Front Page Titles (by Subject) FIFTH ADHYĀYA - The Thirteen Principal Upanishads
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FIFTH ADHYĀYA - Misc (Upanishads), The Thirteen Principal Upanishads 
The Thirteen Principal Upanishads, translated from the Sanskrit with an outline of the philosophy of the Upanishads and an annotated bibliography, by Robert Ernest Hume (Oxford University Press, 1921).
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Brahma, the One God of the manifold world
1. In the imperishable, infinite, supreme Brahma are two things;
For therein are knowledge and ignorance placed hidden.
Now, ignorance is a thing perishable, but knowledge is a thing immortal.
And He who rules the ignorance and the knowledge is another,
2. [Even] the One who rules over every single source,
All forms and all sources;
Who bears in his thoughts, and beholds when born,
That red (kapila2 ) seer who was engendered in the beginning.
3. That God spreads out each single net [of illusion] manifoldly,
And draws it together here in the world.3
Thus again, having created his Yatis,4 the Lord (īśa),
The Great Soul (mahātman), exercises universal overlordship.
4. As the illumining sun shines upon
All regions, above, below, and across,
So that One God, glorious, adorable,
Rules over whatever creatures are born from a womb.
5. The source of all, who develops his own nature,
Who brings to maturity whatever can be ripened,
And who distributes all qualities (guṇa)—
Over this whole world rules the One.
6. That which is hidden in the secret of the Vedas, even the Upanishads—
Brahmā knows That as the source of the sacred word (brahman).
The gods and seers of old who knew That,
They, [coming to be] of Its nature, verily, have become immortal.
The reincarnating individual soul
7. Whoever has qualities (guṇa, distinctions) is the doer of deeds that bring recompense;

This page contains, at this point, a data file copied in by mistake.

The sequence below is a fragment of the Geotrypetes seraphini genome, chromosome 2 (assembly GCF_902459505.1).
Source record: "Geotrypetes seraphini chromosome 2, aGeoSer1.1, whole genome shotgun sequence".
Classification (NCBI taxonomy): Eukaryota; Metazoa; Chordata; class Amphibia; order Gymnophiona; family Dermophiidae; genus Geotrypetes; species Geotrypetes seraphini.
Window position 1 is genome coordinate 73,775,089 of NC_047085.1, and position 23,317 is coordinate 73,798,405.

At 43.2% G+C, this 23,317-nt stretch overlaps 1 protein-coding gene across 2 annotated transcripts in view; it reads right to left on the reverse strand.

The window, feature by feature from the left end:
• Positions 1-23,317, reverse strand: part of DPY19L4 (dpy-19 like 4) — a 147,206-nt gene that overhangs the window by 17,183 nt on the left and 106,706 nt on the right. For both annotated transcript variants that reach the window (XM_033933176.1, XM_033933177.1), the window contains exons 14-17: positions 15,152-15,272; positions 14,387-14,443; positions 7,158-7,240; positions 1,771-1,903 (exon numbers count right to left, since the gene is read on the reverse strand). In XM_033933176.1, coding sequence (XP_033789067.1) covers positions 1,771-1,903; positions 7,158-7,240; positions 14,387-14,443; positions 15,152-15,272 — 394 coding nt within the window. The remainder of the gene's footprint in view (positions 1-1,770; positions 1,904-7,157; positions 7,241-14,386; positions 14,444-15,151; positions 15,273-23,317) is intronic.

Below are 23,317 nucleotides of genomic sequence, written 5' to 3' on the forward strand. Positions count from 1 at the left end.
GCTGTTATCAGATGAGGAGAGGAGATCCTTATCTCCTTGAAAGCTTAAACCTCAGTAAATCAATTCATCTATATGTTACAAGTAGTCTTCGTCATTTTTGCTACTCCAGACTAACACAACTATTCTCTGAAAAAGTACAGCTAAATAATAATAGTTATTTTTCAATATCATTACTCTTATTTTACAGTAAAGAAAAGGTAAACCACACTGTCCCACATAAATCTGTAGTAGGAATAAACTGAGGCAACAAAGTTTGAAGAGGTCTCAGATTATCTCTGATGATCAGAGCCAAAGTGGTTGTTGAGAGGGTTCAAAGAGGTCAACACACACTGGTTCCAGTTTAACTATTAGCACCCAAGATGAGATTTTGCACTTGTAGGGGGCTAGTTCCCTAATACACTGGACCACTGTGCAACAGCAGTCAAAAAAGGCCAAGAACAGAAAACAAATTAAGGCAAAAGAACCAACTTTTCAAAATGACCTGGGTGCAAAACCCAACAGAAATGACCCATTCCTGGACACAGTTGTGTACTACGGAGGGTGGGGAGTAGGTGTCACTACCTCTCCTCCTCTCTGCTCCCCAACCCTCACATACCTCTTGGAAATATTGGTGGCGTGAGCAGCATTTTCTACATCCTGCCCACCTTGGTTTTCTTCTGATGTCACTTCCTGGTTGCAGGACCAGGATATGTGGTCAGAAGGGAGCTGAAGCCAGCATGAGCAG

And of such action surely he experiences the consequence.
8. He is of the measure of a thumb, of sun-like appearance,
When coupled with conception (saṁkalpa) and egoism (ahaṁkāra).
But with only the qualities of intellect and of self,
The lower [self] appears of the size of the point of an awl
11. By the delusions (moha) of imagination, touch, and sight,
And by eating, drinking, and impregnation there is a birth and development of the self (ātman).
According unto his deeds (karman) the embodied one successively
Assumes forms in various conditions.
12. Coarse and fine, many in number,
The embodied one chooses forms according to his own qualities.
[Each] subsequent cause of his union with them is seen to be
Because of the quality of his acts and of himself.
Liberation through knowledge of the One God
13. Him who is without beginning and without end, in the midst of confusion,
The Creator of all, of manifold form,
The One embracer of the universe5 —
By knowing God (deva) one is released from all fetters.6
14. Him who is to be apprehended in existence, who is called ‘incorporeal,’
The maker of existence (bhāva) and non-existence, the kindly one (śiva),
God (deva), the maker of the creation and its parts—
They who know Him, have left the body behind.
[2 ]The reference may be to ‘the sage Kapila,’ the founder of the Sāṅkhya philosophy. But in the similar stanza 4. 12 (compare also 3. 4) the reference is clearly to the Demiurge Hiraṇyagarbha, ‘The Golden Germ.’
[3 ]Literally, ‘in this field.’
[4 ]‘Marshals’; literally, ‘Exercisers’ According to RV. 10. 72. 7 they were Demiurges who assisted in the creation of the world.
[1 ]Namely, pureness (sattva), passion (rajas), and darkness (tamas)
[2 ]Namely, religiousness (dharma), irreligiousness (adharma), and knowledge (jñāna) Cf. Śvet. 1. 4 d.
[3 ]Literally ‘ruler of the vital breaths’ (prānādhipa).
[4 ]In transmigration.
[5 ]This third line = 3. 7 c; 4. 14 c; 4. 16 c.
[6 ]The fourth line of this stanza = 1. 8 d; 2. 15 d; 4. 16 d; 6. 13 d.